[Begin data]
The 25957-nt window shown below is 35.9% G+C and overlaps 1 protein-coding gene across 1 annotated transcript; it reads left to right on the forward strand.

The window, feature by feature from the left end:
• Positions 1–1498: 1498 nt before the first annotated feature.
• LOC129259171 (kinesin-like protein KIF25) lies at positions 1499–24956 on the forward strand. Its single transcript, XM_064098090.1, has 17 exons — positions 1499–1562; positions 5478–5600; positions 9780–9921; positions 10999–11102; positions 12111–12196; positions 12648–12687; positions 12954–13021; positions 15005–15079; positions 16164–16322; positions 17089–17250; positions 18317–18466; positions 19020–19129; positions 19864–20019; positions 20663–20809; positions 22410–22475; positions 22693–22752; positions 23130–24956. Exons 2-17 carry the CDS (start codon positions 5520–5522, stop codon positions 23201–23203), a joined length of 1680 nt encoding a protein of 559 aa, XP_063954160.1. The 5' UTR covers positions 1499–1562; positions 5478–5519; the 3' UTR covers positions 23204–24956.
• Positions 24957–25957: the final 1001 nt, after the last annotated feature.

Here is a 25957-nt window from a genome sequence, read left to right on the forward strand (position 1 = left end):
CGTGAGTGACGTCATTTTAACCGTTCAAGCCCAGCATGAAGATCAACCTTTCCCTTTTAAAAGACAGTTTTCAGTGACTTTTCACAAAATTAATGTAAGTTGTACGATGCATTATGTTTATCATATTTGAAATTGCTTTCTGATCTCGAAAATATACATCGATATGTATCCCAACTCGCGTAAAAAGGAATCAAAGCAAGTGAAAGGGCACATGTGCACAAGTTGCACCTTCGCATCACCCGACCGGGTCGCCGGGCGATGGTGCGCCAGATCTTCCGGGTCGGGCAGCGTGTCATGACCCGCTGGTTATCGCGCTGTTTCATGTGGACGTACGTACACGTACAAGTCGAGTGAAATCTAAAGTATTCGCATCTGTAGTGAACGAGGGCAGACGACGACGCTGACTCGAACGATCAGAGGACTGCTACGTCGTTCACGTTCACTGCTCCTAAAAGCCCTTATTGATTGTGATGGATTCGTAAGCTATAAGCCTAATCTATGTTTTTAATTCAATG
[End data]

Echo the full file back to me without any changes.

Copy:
The 25957-nt window shown below is 35.9% G+C and overlaps 1 protein-coding gene across 1 annotated transcript; it reads left to right on the forward strand.

The window, feature by feature from the left end:
• Positions 1–1498: 1498 nt before the first annotated feature.
• LOC129259171 (kinesin-like protein KIF25) lies at positions 1499–24956 on the forward strand. Its single transcript, XM_064098090.1, has 17 exons — positions 1499–1562; positions 5478–5600; positions 9780–9921; positions 10999–11102; positions 12111–12196; positions 12648–12687; positions 12954–13021; positions 15005–15079; positions 16164–16322; positions 17089–17250; positions 18317–18466; positions 19020–19129; positions 19864–20019; positions 20663–20809; positions 22410–22475; positions 22693–22752; positions 23130–24956. Exons 2-17 carry the CDS (start codon positions 5520–5522, stop codon positions 23201–23203), a joined length of 1680 nt encoding a protein of 559 aa, XP_063954160.1. The 5' UTR covers positions 1499–1562; positions 5478–5519; the 3' UTR covers positions 23204–24956.
• Positions 24957–25957: the final 1001 nt, after the last annotated feature.

Here is a 25957-nt window from a genome sequence, read left to right on the forward strand (position 1 = left end):
CGTGAGTGACGTCATTTTAACCGTTCAAGCCCAGCATGAAGATCAACCTTTCCCTTTTAAAAGACAGTTTTCAGTGACTTTTCACAAAATTAATGTAAGTTGTACGATGCATTATGTTTATCATATTTGAAATTGCTTTCTGATCTCGAAAATATACATCGATATGTATCCCAACTCGCGTAAAAAGGAATCAAAGCAAGTGAAAGGGCACATGTGCACAAGTTGCACCTTCGCATCACCCGACCGGGTCGCCGGGCGATGGTGCGCCAGATCTTCCGGGTCGGGCAGCGTGTCATGACCCGCTGGTTATCGCGCTGTTTCATGTGGACGTACGTACACGTACAAGTCGAGTGAAATCTAAAGTATTCGCATCTGTAGTGAACGAGGGCAGACGACGACGCTGACTCGAACGATCAGAGGACTGCTACGTCGTTCACGTTCACTGCTCCTAAAAGCCCTTATTGATTGTGATGGATTCGTAAGCTATAAGCCTAATCTATGTTTTTAATTCAATG